Getting your car washed is good. But unfortunately it’s not an all-encompassing good.

Water is compromised. Energy is consumed. Chemicals are unleashed. Oily and metal contaminants can end up where they shouldn’t. And if someone forgets to close all the car windows before the water starts, there’s all that cussing.

We can never stop open-window dementia, but we can help the planet wince just a bit less, by understanding which are the greener car wash options.

First off, washing vehicles in your driveway may sound green but it’s not. In many cities it’s even illegal to wash your car with soap, and/or wash a very filthy vehicle. The concern is that your run-off is going to end up — untreated — in a city’s storm drain system. Calgary and Toronto have the stiffest fines for washing vehicles in driveways, and its no coincidence they both rely on nearby water bodies for their drinking water (Elbow and Bow Rivers, and Lake of Ontario, respectively).


For that reason both cities heartily recommend that citizens frequent professional car washing establishments for their clean car fixes.

According to Jorge de Mendonca, of the Canadian Carwash Association, commercial washes have holding tanks designed to contain the worst of the run-off. When full, these tanks are pumped out by appropriately licensed carriers. The semi-treated water is then directed to a municipality’s sanitary water system, which includes that crucial stop at a treatment plant.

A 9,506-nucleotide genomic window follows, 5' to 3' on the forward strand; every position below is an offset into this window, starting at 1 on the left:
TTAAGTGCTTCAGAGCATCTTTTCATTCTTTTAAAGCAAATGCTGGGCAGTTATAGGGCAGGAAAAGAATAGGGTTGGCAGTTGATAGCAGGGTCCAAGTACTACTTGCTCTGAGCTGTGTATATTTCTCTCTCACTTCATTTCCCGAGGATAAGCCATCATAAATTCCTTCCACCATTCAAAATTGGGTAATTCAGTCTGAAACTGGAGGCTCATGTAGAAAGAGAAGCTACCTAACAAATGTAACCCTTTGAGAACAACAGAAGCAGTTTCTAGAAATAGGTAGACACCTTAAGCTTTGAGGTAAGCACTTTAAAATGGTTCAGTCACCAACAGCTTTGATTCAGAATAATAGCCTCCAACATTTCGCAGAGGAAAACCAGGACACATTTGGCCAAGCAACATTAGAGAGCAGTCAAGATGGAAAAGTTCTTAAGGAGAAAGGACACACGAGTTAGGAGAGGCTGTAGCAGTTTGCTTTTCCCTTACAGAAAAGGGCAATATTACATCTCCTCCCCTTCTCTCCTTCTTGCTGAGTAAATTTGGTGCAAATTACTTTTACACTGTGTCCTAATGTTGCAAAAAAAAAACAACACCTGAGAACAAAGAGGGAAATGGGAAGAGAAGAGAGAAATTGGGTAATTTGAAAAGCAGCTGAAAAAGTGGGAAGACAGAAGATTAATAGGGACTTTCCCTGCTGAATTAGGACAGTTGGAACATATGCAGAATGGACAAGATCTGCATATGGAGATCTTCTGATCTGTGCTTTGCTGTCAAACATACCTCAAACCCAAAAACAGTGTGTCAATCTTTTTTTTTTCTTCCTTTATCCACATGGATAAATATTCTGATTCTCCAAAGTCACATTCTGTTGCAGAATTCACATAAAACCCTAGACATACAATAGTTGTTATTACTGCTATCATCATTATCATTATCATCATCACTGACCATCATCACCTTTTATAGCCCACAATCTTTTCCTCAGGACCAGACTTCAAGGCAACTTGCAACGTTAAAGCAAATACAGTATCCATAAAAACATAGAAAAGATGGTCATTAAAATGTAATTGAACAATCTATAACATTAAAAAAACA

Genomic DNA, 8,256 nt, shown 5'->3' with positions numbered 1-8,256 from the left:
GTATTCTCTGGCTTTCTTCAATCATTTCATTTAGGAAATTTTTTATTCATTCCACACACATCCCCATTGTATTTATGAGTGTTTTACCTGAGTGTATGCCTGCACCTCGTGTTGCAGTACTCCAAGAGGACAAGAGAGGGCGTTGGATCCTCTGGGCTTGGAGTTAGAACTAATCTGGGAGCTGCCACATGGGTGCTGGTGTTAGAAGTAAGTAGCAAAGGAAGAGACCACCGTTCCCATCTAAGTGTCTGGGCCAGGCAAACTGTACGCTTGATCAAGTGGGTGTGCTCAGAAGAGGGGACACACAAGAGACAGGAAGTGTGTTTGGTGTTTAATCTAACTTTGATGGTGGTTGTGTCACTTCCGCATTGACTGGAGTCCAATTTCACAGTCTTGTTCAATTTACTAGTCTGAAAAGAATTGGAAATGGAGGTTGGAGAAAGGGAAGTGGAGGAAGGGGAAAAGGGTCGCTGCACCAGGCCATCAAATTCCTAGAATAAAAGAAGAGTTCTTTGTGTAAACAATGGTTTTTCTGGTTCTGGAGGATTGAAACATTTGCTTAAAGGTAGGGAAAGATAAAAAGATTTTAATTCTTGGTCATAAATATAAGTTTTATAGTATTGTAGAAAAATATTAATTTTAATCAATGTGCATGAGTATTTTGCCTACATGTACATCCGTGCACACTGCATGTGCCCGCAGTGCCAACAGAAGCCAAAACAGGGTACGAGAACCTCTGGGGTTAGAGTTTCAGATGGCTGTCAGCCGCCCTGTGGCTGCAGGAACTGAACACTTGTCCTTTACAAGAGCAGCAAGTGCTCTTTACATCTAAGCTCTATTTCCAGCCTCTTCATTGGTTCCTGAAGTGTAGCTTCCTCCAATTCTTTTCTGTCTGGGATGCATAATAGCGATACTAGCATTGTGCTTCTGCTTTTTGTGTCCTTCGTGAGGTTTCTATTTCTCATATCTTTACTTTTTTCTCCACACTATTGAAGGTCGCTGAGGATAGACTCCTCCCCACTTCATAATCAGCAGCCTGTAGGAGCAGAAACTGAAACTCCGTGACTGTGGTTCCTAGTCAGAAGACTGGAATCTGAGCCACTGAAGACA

If you’re hell bent on washing your car at home, do it without soap, and/or do it on your lawn, which means no run-off to the storm drain and your grass gets a bit of a drink.

Commercial car washes also tend to use less water than home washes. Self-serve car washes use the least — about 57 litres per wash. In-bay automatic washes, where the car remains stationary, use about 190 to 228 litres. Automatic conveyer touch washes use about 250 litres, while automatic conveyor touches systems use about 324 litres. Don’t forget that some operations also recycle some water, but they’re in the minority.

There is a new North American-wide initiative afoot, called Watersavers, which will certify and promote car wash operations that are on the cutting edge of cutting water usage.

“The target is about 40 gallons (150 litres) per wash,” says Mendonca. He adds that 40 gallons is about how much water is used in a typical (human) bath.

Now if we could just combine the two — car washing and people washing in one go — then we’d really be getting somewhere.

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